Teachers finding special education transformed by one to one initiatives say that having curriculum online and using iPads enables each student to reach their full ability to learn.
In one seventh grade classroom, three students read together from their iPad screens, taking turns. The lesson subject was Benjamin Framklin’s scientific discoveries and his inventions. The lesson was simplified so the students could understand but conformed to curriculum for the Mankato school district.
Sam Seifert followed along while her teacher spoke the words out loud. It is difficult for Seifert to read on her own. Near the center of the table, Blake Hammah quickly recited the words while Jacob Voracek spoke more slowly and deliberately. The three students have developmental cognitive disabilities.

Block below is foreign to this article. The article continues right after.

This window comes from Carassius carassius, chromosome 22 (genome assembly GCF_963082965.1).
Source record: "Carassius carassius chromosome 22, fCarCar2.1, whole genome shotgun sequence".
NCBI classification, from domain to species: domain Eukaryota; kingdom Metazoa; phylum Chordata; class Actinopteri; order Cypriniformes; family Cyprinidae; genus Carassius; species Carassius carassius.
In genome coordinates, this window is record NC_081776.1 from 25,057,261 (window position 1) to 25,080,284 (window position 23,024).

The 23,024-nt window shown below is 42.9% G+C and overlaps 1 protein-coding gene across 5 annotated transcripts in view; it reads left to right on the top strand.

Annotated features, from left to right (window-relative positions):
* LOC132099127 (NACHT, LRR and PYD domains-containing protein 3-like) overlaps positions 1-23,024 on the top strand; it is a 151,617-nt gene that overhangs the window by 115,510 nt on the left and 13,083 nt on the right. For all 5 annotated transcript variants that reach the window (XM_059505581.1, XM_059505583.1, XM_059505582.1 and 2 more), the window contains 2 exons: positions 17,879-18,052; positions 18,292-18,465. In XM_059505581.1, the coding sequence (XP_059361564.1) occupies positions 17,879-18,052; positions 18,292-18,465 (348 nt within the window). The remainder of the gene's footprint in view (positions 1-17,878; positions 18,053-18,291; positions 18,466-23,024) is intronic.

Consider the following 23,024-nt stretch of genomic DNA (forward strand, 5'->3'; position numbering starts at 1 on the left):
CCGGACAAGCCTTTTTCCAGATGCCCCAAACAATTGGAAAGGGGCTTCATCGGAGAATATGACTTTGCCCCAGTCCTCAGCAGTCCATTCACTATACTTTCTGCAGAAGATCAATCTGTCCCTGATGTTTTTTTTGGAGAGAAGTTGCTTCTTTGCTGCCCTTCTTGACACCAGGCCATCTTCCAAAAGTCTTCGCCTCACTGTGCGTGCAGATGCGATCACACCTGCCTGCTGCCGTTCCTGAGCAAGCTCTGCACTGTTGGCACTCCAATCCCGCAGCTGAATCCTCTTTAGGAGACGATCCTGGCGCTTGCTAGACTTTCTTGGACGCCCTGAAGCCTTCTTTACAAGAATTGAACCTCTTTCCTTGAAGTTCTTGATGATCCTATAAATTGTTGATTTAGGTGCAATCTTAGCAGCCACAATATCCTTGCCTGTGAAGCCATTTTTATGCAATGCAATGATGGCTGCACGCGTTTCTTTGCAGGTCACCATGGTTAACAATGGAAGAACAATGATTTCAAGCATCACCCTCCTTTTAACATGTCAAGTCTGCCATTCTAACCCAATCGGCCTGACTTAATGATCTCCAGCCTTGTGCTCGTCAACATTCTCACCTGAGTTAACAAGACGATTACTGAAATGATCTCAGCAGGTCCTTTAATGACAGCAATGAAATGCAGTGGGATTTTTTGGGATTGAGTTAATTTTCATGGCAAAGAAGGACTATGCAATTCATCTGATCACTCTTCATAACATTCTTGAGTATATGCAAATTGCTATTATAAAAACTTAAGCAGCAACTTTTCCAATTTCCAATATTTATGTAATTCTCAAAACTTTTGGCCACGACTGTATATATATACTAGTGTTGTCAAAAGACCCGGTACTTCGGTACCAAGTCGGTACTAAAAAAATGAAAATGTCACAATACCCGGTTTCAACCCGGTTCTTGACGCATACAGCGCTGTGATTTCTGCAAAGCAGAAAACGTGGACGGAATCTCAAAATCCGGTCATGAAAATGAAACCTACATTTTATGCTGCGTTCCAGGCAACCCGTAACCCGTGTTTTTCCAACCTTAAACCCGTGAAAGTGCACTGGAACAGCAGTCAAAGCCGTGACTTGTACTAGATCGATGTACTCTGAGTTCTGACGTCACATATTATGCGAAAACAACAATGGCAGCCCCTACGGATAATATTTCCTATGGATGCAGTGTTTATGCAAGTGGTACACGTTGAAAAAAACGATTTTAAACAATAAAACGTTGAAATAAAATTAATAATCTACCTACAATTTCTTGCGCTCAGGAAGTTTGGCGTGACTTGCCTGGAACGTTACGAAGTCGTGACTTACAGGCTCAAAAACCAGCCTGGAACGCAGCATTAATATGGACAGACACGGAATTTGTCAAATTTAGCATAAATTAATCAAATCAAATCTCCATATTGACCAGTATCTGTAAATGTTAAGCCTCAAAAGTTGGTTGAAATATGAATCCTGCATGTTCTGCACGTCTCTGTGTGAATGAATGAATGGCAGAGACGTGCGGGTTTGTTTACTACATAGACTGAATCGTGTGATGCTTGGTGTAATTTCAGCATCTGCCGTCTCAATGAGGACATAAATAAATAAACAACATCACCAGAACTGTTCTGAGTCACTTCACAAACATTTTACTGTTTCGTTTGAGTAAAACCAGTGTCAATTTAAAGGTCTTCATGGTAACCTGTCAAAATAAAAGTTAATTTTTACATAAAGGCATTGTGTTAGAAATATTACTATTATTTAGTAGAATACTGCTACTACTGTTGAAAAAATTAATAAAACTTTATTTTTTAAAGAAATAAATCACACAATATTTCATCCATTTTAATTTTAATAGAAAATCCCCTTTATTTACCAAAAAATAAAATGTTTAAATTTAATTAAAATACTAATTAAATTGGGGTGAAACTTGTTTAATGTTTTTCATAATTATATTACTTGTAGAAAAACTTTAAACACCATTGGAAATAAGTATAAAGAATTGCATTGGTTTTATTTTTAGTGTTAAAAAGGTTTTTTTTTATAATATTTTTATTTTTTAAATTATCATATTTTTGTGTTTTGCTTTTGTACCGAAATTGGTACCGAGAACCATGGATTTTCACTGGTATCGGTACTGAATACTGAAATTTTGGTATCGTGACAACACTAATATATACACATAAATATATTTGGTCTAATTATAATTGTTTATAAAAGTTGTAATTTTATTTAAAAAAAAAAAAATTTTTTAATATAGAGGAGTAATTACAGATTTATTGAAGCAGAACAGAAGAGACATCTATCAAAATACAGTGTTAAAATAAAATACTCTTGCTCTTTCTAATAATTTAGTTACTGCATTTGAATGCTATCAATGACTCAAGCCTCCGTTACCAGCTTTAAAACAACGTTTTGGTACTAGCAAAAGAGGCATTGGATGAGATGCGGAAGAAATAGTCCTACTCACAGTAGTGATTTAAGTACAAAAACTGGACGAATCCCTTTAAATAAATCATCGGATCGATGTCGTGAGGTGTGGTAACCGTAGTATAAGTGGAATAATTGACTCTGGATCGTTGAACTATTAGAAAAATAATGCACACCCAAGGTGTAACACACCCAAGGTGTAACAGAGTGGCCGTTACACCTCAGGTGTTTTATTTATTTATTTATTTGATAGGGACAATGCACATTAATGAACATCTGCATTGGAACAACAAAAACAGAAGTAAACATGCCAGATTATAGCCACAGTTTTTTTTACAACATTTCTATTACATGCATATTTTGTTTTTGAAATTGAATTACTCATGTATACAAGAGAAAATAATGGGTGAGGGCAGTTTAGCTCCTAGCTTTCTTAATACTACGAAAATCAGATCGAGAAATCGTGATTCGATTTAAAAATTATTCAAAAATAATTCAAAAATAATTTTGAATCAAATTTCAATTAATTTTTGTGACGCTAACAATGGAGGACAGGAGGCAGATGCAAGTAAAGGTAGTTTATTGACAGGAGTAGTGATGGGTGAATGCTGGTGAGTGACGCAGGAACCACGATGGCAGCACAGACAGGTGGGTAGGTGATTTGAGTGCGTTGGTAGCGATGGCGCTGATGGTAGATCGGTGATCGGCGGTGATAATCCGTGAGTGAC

They were using the app Educations, which enables interaction and highlighting of text. Students are able to learn material that meets the seventh and eighth grade standards, but meets them at their level matching their skills and abilities.
In addition to allowing for ease of accessing curriculum online, school staff say that the one to one digital learning initiative is also encouraging the district’s special education students to gain more independence. Each middle schooler received an iPad this year. The use of iPads by special education students has led to a huge change in how they are taught, and in the material available to them. For many, accessibility is the key.